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Syria Stops Oil Payments to France's Total

Total said Tuesday the Syrian government has stopped paying for oil the French energy giant produces in the country, which is the target of a European Union ban on oil exports.

"We are no longer being paid," a Total spokesman said, confirming media reports. He said the company had since late September "slightly" reduced its production in Syria but was continuing to produce oil and gas there.

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Turkey Threatens to Cut Power to Syria, Halts Oil Search

Turkey said Tuesday it has halted joint oil exploration with Syria and threatened to cut energy supplies to its neighbor as relations sour over the Syrian regime's bloody crackdown on demonstrators.

"We are currently exporting electricity (to Syria). If the situation continues like this, we may be in a position to revise all these decisions," Energy Minister Taner Yildiz said.

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Greek Economy in Dire Shape Ahead of Confidence Vote

The Greek economy shrank 5.2 percent in the third quarter, official figures showed on Tuesday, highlighting the depths of the crisis as parliament debates approval of a new government to enact a debt rescue.

Athens is racing against time to adopt deeply unpopular reforms demanded by its European and IMF creditors before the release of bailout loans needed to avert bankruptcy in mid-December.

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Gas Exporters Urge a Fair Price at First Summit

Leaders of the world's biggest gas suppliers ended their first summit on Tuesday by reiterating the need for a fair gas price while Iran, whose president was absent, warned that Western taxation will derail the energy market.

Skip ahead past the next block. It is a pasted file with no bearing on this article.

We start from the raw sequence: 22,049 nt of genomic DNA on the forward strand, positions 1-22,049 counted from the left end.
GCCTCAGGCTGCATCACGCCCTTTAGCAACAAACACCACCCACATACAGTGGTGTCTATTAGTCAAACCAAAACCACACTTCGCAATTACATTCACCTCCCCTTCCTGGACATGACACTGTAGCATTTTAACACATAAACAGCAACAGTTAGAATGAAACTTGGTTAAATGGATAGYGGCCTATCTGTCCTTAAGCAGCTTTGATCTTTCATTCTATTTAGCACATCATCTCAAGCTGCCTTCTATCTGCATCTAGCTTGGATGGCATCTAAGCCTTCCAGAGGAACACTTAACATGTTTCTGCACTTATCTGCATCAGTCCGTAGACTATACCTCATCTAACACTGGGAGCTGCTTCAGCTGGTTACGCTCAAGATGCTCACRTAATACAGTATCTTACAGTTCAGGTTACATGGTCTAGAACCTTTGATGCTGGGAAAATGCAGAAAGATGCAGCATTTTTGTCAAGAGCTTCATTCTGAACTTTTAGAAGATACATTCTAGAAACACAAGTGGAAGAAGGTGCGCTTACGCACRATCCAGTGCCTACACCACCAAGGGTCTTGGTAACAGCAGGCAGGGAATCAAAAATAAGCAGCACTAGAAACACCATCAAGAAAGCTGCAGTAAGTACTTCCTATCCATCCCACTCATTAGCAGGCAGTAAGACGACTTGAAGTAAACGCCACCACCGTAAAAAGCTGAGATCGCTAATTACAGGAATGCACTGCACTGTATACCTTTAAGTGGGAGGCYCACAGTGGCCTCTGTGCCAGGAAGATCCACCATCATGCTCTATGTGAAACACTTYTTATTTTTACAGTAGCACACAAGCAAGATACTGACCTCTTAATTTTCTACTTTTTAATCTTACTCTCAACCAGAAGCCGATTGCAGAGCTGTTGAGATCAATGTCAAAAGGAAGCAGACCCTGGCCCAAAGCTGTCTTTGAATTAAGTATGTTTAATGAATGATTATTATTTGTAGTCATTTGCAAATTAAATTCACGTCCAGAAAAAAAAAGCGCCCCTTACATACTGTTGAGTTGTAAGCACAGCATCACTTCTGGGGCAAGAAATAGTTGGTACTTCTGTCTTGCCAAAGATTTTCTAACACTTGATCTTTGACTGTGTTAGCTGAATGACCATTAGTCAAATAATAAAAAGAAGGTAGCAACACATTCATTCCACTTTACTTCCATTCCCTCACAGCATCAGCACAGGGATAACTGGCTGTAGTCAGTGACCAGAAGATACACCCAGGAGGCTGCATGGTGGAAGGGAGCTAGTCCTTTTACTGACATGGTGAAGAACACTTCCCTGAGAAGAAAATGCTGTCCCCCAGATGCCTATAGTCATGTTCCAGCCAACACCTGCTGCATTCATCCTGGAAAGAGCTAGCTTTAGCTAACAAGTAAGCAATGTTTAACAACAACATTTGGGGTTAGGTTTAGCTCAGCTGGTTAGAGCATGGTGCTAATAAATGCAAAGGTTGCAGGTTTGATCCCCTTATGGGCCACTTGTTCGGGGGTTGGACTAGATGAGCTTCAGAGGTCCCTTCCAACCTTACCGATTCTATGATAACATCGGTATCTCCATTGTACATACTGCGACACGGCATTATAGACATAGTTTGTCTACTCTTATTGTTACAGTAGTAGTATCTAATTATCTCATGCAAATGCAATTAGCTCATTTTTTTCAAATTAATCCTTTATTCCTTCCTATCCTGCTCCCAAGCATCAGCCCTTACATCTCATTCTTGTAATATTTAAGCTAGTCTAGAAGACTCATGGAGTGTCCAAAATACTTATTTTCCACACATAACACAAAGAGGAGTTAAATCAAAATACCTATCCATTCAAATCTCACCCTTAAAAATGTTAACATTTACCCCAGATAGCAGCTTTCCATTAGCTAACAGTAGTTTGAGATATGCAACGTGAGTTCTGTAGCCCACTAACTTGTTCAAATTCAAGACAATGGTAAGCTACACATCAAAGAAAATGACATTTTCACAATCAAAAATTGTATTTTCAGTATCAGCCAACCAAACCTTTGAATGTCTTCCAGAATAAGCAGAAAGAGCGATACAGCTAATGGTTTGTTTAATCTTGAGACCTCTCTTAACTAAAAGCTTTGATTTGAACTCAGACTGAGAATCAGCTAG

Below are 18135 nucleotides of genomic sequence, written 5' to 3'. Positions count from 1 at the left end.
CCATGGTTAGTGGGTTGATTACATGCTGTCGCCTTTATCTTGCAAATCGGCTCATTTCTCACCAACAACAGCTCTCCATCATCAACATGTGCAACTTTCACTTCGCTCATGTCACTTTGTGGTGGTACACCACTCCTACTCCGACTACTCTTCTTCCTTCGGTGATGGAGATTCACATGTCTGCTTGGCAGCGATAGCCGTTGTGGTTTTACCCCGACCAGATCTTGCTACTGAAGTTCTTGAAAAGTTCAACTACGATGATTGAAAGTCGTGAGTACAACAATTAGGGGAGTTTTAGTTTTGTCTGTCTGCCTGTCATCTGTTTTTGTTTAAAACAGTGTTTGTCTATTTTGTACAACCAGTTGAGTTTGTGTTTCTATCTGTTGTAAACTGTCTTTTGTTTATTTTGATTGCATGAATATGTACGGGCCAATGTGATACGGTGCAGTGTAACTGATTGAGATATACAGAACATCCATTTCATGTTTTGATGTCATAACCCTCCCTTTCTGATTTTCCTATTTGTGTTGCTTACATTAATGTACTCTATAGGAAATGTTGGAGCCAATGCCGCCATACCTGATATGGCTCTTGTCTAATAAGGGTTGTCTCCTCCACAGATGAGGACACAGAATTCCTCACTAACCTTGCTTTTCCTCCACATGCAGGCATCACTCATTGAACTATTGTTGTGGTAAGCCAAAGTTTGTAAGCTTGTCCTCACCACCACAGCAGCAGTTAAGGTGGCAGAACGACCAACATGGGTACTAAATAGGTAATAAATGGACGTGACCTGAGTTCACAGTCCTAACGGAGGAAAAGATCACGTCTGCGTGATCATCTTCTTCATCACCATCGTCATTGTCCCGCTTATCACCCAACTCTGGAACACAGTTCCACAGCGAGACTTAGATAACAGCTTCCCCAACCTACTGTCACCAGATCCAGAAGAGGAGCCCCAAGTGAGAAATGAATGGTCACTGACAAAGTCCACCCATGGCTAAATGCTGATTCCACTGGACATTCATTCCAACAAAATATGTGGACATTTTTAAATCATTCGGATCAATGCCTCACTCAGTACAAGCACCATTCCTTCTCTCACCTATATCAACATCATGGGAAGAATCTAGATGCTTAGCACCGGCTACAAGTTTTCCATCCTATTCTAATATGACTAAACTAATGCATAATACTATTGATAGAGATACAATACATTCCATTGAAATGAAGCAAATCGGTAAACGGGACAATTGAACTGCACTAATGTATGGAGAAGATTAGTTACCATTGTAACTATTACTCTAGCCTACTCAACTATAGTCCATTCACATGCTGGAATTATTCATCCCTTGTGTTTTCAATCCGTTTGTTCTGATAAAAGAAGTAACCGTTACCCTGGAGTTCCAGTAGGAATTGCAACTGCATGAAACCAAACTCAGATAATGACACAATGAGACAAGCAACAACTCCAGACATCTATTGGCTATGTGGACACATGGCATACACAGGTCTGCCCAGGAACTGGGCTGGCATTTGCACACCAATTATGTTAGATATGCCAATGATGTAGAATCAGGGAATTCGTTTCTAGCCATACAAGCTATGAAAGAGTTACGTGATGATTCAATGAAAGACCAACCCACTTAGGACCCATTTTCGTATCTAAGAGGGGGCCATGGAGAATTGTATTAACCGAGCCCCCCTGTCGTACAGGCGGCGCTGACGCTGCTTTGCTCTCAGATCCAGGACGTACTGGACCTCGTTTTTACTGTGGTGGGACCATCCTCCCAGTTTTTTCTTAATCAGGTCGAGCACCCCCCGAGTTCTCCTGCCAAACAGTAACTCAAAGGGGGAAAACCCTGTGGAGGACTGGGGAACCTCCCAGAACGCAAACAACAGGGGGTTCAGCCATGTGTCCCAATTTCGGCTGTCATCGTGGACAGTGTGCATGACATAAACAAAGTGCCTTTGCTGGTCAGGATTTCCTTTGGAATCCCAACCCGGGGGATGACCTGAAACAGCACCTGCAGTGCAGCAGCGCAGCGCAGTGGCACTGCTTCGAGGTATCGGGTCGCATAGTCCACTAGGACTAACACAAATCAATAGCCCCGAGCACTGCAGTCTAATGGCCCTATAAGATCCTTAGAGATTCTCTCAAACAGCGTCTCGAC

The 12-member Gas Exporting Countries Forum (GECF) expressed in a declaration they issued after the one-day summit "the need to reach a fair price for natural gas based on gas to oil ... prices indexation."

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Saudi, S. Korea Ink Nuclear Cooperation Deal

OPEC kingpin Saudi Arabia has signed an agreement with South Korea on developing nuclear power generation to help meet the kingdom's rising demand, an official statement said on Tuesday.

The announcement came amid mounting concern in the Sunni-ruled kingdom about the nuclear program of its Shiite rival across the Gulf, Iran, which Riyadh, in common with Western governments, fears may conceal a drive for a nuclear weapons capability.

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Euro Health-Check Rings 'Alarm Bells' for AAA France

The authors of a new Eurozone health-check warned Tuesday that France needs wholesale reform even before next year's presidential vote if it is to keep its prized Triple-A credit rating.

"Alarm bells should be ringing for France," says Holger Schmieding, chief economist of Berenberg Bank, Germany's oldest private lender and the principal author of the annual study in partnership with liberal Brussels think tank the Lisbon Council.

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World Stocks Up as Europe Stabilizes, Japan Grows

World stocks rose Monday after Japan's economy grew for the first time in four quarters and Europe moved closer to resolving a debt crisis that threatens to hurl the region into recession.

Benchmark oil hovered near $99 per barrel while the dollar gained against the euro but fell against the yen.

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Libyan Oil Output Rises to 600,000 BPD

Libya has boosted its oil crude production to 600,000 barrels per day and is expected to add another 200,000 bpd before the end of the year, National Oil Corporation Chief Nuri Berouin said on Sunday.

"Our production has reached 600,000 bpd of which 140,000 bpd go to (local) refineries," said Berouin, adding that the remaining 460,000 bpd are exported.

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Cash-Strapped French Wine Town Forced to Sell off Monuments

Residents of Saint Emilion, a hugely popular UNESCO World Heritage site in southwest France, were shocked when their mayor sold a medieval monument to pay off debts.

And while the council has defended the controversial sale as a means of raising much-needed cash for the upkeep of historic sites, it has undertaken to rethink the strategy and find alternative means of funding in future.

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Stalled Spanish Economy Veers Towards Recession

Record unemployment, stalled growth and debt-struck households and businesses: Spain has a long road to travel before it can put the 2008 property bubble collapse behind it.

For years, that bubble drove Spain's rapid economic growth: 3.3 percent in 2004, the year that Socialist Prime Minister Jose Luis Rodriguez Zapatero came to power.

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